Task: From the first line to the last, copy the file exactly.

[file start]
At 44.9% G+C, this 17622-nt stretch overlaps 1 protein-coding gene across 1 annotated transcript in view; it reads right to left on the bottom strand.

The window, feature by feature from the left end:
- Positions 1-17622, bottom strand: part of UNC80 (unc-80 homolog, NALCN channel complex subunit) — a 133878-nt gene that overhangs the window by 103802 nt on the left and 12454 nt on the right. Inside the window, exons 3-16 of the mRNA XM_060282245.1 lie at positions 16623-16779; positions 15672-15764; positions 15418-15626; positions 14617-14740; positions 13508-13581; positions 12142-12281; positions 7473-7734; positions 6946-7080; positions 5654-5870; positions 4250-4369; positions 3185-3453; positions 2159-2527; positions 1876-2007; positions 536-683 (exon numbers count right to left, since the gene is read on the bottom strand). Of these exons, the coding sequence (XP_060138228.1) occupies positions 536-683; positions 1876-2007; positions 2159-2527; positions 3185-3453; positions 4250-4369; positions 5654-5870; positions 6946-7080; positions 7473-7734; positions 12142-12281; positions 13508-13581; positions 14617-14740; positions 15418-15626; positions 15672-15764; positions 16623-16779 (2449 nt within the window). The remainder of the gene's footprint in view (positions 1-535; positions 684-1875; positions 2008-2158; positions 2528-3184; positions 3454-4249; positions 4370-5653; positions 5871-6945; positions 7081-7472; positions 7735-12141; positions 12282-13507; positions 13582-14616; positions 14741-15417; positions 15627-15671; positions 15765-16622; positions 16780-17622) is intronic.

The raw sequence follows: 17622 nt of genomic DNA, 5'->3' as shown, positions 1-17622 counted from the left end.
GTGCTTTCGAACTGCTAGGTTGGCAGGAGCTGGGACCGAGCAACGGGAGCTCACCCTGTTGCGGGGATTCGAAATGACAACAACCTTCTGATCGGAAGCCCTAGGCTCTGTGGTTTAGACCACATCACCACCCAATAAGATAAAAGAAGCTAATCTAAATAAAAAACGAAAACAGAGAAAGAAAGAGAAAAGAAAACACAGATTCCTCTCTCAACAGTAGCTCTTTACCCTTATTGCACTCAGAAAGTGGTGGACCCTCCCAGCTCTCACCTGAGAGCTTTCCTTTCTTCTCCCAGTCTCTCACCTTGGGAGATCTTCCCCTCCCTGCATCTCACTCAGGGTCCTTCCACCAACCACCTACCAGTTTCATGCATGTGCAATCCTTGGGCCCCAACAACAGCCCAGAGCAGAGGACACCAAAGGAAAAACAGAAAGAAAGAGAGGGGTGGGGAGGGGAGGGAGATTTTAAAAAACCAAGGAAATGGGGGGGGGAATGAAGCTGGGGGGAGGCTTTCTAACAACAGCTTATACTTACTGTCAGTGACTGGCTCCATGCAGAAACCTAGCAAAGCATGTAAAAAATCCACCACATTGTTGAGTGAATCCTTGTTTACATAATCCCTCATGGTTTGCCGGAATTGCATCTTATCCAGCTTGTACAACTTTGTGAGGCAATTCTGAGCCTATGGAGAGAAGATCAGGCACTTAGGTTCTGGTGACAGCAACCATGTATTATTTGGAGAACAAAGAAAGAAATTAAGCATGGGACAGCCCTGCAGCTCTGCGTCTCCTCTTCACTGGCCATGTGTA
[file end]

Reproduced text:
At 44.9% G+C, this 17622-nt stretch overlaps 1 protein-coding gene across 1 annotated transcript in view; it reads right to left on the bottom strand.

The window, feature by feature from the left end:
- Positions 1-17622, bottom strand: part of UNC80 (unc-80 homolog, NALCN channel complex subunit) — a 133878-nt gene that overhangs the window by 103802 nt on the left and 12454 nt on the right. Inside the window, exons 3-16 of the mRNA XM_060282245.1 lie at positions 16623-16779; positions 15672-15764; positions 15418-15626; positions 14617-14740; positions 13508-13581; positions 12142-12281; positions 7473-7734; positions 6946-7080; positions 5654-5870; positions 4250-4369; positions 3185-3453; positions 2159-2527; positions 1876-2007; positions 536-683 (exon numbers count right to left, since the gene is read on the bottom strand). Of these exons, the coding sequence (XP_060138228.1) occupies positions 536-683; positions 1876-2007; positions 2159-2527; positions 3185-3453; positions 4250-4369; positions 5654-5870; positions 6946-7080; positions 7473-7734; positions 12142-12281; positions 13508-13581; positions 14617-14740; positions 15418-15626; positions 15672-15764; positions 16623-16779 (2449 nt within the window). The remainder of the gene's footprint in view (positions 1-535; positions 684-1875; positions 2008-2158; positions 2528-3184; positions 3454-4249; positions 4370-5653; positions 5871-6945; positions 7081-7472; positions 7735-12141; positions 12282-13507; positions 13582-14616; positions 14741-15417; positions 15627-15671; positions 15765-16622; positions 16780-17622) is intronic.

The raw sequence follows: 17622 nt of genomic DNA, 5'->3' as shown, positions 1-17622 counted from the left end.
GTGCTTTCGAACTGCTAGGTTGGCAGGAGCTGGGACCGAGCAACGGGAGCTCACCCTGTTGCGGGGATTCGAAATGACAACAACCTTCTGATCGGAAGCCCTAGGCTCTGTGGTTTAGACCACATCACCACCCAATAAGATAAAAGAAGCTAATCTAAATAAAAAACGAAAACAGAGAAAGAAAGAGAAAAGAAAACACAGATTCCTCTCTCAACAGTAGCTCTTTACCCTTATTGCACTCAGAAAGTGGTGGACCCTCCCAGCTCTCACCTGAGAGCTTTCCTTTCTTCTCCCAGTCTCTCACCTTGGGAGATCTTCCCCTCCCTGCATCTCACTCAGGGTCCTTCCACCAACCACCTACCAGTTTCATGCATGTGCAATCCTTGGGCCCCAACAACAGCCCAGAGCAGAGGACACCAAAGGAAAAACAGAAAGAAAGAGAGGGGTGGGGAGGGGAGGGAGATTTTAAAAAACCAAGGAAATGGGGGGGGGAATGAAGCTGGGGGGAGGCTTTCTAACAACAGCTTATACTTACTGTCAGTGACTGGCTCCATGCAGAAACCTAGCAAAGCATGTAAAAAATCCACCACATTGTTGAGTGAATCCTTGTTTACATAATCCCTCATGGTTTGCCGGAATTGCATCTTATCCAGCTTGTACAACTTTGTGAGGCAATTCTGAGCCTATGGAGAGAAGATCAGGCACTTAGGTTCTGGTGACAGCAACCATGTATTATTTGGAGAACAAAGAAAGAAATTAAGCATGGGACAGCCCTGCAGCTCTGCGTCTCCTCTTCACTGGCCATGTGTA